The average amount held in New York for sale during the year in question was $204,000. The amount of sales to actual residents of New York was $177,400. Out of the amount kept on hand, sales were made from time to time outside of the State of New York, some being sold abroad, some in Vermont, some in Connecticut. The total sold was $1,149,915. The average of the bank account in New York during the year was $35,346.76. The total paid for salaries and services in this State was $26,397, and for office rental $2,800. The value of the office furniture was $1,500.

It is clear that the relator is doing business within this State. It is, however, contended upon its behalf that no part of its capital is employed by it within this State, and that, therefore, there is no basis for the tax. (Laws of 1896, chap. 908, § 182.) The argument is that, although the securities are here, the moneys or the debts represented by the securities must be deemed to be located at the residence or location of the corporation in Iowa.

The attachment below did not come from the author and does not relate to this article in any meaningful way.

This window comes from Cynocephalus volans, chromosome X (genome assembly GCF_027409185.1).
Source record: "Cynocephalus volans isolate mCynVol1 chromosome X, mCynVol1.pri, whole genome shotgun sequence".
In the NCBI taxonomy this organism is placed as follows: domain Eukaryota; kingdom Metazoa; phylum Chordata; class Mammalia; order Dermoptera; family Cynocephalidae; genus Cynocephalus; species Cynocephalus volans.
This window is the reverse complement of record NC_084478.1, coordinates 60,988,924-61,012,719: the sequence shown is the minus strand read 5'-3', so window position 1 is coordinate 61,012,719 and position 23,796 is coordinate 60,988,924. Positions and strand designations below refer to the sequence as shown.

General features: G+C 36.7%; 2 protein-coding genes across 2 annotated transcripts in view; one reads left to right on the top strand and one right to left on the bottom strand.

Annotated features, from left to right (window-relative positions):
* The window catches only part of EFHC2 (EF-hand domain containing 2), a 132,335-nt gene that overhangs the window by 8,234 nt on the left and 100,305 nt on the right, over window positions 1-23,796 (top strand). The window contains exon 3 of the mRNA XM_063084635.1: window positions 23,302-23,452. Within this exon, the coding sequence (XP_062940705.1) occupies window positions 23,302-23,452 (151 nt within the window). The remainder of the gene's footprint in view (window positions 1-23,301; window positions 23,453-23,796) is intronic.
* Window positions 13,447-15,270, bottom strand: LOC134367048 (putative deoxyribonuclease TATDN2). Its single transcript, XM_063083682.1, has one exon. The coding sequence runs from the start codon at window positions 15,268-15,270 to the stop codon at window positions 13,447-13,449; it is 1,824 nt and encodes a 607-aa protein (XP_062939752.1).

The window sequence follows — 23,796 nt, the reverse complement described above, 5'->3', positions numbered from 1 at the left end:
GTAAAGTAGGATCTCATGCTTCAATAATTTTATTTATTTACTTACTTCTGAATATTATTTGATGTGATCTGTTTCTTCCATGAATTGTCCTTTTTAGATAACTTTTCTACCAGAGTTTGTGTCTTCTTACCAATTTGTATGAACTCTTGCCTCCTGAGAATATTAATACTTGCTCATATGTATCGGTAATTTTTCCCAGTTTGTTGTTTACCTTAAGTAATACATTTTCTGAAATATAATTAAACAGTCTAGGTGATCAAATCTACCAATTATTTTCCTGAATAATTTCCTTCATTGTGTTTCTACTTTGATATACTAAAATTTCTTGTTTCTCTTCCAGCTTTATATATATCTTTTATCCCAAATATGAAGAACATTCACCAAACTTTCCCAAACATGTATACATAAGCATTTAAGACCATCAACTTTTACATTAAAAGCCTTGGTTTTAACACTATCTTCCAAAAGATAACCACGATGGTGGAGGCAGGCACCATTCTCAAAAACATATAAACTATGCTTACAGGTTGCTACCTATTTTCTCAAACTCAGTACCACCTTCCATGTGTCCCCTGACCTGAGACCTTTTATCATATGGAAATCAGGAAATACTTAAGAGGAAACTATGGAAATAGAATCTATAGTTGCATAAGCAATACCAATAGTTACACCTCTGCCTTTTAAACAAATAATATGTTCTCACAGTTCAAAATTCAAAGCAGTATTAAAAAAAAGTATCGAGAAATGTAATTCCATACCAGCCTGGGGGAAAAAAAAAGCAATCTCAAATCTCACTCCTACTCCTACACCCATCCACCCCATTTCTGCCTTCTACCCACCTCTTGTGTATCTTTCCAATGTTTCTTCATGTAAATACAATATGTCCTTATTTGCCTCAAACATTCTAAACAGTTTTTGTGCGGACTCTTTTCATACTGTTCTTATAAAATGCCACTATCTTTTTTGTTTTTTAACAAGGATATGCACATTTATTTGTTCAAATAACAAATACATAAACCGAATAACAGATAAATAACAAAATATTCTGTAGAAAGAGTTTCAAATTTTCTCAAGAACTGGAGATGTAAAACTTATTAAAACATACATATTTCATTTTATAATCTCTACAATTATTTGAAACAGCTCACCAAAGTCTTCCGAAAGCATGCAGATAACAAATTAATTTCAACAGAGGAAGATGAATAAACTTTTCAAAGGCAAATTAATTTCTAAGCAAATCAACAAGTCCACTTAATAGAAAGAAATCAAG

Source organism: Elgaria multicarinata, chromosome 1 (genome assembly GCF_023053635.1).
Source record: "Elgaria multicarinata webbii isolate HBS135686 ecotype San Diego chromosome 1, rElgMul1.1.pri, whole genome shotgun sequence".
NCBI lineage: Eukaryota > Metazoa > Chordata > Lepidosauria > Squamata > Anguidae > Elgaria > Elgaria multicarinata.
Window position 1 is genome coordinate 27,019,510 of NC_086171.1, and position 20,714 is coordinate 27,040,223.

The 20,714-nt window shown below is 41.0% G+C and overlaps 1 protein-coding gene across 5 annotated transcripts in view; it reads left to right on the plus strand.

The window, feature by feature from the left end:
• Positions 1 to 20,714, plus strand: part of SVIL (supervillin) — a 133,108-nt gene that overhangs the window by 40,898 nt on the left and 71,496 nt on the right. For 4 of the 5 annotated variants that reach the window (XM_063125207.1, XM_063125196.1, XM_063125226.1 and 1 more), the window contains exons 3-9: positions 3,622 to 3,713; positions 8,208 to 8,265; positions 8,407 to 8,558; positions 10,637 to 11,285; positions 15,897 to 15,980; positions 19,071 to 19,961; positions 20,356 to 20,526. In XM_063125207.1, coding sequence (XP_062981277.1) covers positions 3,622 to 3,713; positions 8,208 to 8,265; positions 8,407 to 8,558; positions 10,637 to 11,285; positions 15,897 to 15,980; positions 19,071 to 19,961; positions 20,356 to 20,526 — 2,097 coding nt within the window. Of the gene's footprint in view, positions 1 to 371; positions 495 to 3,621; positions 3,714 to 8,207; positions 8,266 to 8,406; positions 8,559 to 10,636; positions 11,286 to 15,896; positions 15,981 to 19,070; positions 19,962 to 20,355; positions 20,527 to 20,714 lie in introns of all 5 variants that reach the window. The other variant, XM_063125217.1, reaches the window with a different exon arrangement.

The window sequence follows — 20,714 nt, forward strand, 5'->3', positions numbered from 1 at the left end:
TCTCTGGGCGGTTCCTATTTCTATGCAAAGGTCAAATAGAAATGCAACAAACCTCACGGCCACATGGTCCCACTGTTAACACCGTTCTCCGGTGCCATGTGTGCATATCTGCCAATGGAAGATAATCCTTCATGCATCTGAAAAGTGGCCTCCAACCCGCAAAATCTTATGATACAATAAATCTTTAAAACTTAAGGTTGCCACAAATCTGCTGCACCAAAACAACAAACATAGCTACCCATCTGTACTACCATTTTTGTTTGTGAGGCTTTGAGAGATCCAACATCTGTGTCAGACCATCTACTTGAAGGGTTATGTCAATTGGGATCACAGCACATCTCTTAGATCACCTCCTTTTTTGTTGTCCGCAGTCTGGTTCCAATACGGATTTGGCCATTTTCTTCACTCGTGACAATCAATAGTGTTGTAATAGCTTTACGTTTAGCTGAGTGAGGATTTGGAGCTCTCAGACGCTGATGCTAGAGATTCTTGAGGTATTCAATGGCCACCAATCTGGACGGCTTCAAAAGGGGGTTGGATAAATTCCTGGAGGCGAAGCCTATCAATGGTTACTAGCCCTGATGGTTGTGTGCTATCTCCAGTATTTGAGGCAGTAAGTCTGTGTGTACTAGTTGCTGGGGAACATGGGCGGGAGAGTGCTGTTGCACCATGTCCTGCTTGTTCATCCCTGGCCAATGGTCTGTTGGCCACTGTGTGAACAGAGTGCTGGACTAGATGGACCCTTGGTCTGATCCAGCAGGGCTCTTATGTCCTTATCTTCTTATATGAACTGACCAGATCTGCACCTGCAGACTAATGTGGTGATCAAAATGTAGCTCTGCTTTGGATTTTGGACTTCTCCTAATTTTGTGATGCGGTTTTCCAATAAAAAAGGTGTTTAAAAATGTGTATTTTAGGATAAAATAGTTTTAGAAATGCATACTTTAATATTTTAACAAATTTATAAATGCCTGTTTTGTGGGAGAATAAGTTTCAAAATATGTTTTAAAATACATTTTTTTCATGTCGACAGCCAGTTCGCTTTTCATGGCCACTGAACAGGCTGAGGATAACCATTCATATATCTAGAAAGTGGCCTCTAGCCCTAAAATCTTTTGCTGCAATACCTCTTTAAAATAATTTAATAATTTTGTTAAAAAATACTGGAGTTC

The securities were used here, and, presumptively, transferred here to the different purchasers. The capital of the corporation was dealt with here, and was actually here when, by sales of the securities, the money was realized and deposited here. In that way the capital was handled here to an amount several times greater than the average amount of securities kept on hand. In the course of this business the stock of securities was being sold and replenished. The securities for the purposes of the transactions of the company were its goods. The sales were made and consummated on transfer of the securities as effectually as if the articles sold were chattels.